The dramatic decline in Nassau County’s crime rate was appropriately unveiled on Law Enforcement Appreciation Day.
Both Nassau County Executive Laura Curran and Police Commissioner Patrick Ryder credited the favorable crime statistics to law enforcement on a day meant to be thankful to those who keep their communities safe.
At a press conference on Jan. 9, at police headquarters, the two leaders were flanked by posters announcing some startling statistics.
“We are absolutely going in the right direction,” said Curran, standing with the police leadership team arrayed behind her. “Using the latest techniques and technology, data-driven problem-solving law enforcement is happening here, in all our communities, every single day.”
Adding, “this sort of thing does not happen by accident,” she went on to praise Ryder and his team and the men and women of the county’s police department.
Curran went on to note the “seamless” cooperation with federal, state and village law enforcement, the reopening of the Sixth and Eighth district headquarters, the erection of the new police academy adjacent to Nassau Community College and “the always improving relations between our communities and our police officers. It’s a big reason why we continue to see these crime [drops].”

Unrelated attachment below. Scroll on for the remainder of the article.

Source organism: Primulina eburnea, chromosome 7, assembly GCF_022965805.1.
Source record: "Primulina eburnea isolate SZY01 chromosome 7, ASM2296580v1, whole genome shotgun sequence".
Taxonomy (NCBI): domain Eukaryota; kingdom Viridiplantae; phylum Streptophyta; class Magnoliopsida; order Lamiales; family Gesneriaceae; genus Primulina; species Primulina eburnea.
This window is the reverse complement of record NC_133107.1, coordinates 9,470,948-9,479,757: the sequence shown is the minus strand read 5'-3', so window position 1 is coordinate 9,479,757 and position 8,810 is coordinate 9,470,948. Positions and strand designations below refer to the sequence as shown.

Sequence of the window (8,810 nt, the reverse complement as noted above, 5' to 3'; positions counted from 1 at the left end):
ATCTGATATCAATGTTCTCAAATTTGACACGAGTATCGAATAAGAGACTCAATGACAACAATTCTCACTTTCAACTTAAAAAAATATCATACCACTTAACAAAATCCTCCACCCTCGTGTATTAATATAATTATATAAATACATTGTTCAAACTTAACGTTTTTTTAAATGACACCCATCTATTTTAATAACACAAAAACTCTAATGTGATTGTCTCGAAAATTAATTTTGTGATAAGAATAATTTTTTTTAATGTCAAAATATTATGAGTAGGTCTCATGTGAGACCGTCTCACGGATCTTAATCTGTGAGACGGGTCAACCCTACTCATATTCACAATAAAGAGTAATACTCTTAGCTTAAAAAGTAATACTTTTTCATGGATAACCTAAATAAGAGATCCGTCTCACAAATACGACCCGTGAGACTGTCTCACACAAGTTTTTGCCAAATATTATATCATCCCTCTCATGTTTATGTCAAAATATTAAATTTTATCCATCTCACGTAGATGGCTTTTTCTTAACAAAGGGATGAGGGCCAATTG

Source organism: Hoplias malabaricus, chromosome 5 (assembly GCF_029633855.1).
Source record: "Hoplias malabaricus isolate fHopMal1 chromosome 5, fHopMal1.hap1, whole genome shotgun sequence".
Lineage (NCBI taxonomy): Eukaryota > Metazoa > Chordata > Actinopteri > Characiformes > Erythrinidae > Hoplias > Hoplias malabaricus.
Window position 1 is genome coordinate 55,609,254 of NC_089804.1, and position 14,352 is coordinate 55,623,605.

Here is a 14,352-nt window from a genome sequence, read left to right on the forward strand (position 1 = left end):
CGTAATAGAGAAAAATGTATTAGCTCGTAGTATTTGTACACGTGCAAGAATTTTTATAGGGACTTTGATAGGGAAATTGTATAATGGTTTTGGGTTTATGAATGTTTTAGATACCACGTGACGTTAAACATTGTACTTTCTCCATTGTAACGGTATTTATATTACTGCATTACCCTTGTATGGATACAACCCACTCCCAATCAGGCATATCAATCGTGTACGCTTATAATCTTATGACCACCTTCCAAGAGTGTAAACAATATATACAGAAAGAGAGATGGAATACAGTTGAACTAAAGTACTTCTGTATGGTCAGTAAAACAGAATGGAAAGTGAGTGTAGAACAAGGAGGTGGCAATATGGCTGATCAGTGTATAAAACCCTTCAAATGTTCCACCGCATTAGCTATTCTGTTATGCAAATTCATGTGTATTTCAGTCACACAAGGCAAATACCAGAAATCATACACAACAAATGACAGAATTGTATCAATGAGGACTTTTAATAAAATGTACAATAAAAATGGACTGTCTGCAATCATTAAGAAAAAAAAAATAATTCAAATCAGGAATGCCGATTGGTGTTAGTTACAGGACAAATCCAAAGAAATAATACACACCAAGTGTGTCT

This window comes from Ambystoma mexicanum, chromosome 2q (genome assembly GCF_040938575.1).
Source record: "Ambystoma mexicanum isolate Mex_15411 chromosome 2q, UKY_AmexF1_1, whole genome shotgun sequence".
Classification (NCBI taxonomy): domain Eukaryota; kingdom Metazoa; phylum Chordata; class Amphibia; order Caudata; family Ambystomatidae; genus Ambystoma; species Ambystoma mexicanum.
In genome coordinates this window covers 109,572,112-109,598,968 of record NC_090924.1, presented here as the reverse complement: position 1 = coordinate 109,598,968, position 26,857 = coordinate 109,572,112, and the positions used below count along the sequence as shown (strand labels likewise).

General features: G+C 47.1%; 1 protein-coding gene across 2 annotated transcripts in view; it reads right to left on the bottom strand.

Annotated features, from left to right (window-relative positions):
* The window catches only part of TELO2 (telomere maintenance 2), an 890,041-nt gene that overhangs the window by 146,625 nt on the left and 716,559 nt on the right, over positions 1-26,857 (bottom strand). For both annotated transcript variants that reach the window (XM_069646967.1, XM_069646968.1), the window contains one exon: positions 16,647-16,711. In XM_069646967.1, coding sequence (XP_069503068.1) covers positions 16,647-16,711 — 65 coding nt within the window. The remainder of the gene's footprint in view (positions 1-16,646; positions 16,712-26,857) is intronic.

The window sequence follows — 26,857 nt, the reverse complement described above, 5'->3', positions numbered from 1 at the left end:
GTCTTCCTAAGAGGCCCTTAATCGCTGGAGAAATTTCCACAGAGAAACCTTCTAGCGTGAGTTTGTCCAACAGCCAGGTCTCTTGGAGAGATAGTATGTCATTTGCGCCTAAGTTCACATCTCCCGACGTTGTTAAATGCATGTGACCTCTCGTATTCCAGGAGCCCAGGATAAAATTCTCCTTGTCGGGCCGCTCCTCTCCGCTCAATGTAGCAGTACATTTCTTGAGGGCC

“Crime is down in Nassau County,” Ryder said simply. “We are the safest county for its size in the country.”
Homicides, the commissioner related, are “at record lows [compared to their peak]. In ’17, we had 15. In ’18, it went up to 17. This year , we went down to 16.”
The only category that did not see a decline, according to Ryder, was grand larcenies. He attributed this to the opioid crisis and the need for quick cash by users, who burgle unlocked cars.
Ryder pleaded with residents to lock up their vehicles at night and take their key fobs. The vast majority of stolen cars result from people leaving the fobs within them. And 90 percent of the cars that are broken into are unlocked.
County police use a technology called “shot spotter,” deployed in high-crime areas to detect and report gunfire.
“In 2010, we had 377 shot spotter detections,” Ryder said. “Last year , we had 15. [In 2019], we had six.”
The commissioner outlined a series of new initiatives to combat crime, such as a gun suppression unit and a tactical vigilance team to patrol houses of worship, malls and other places that Ryder called “soft targets.”
Both Curran and Ryder emphasized that the criminal justice reforms enacted by the state last year, which removed cash bail for a long list of offenses, needed to be reformed. Ryder detailed cases of people going free after committing crimes and doing the same ones.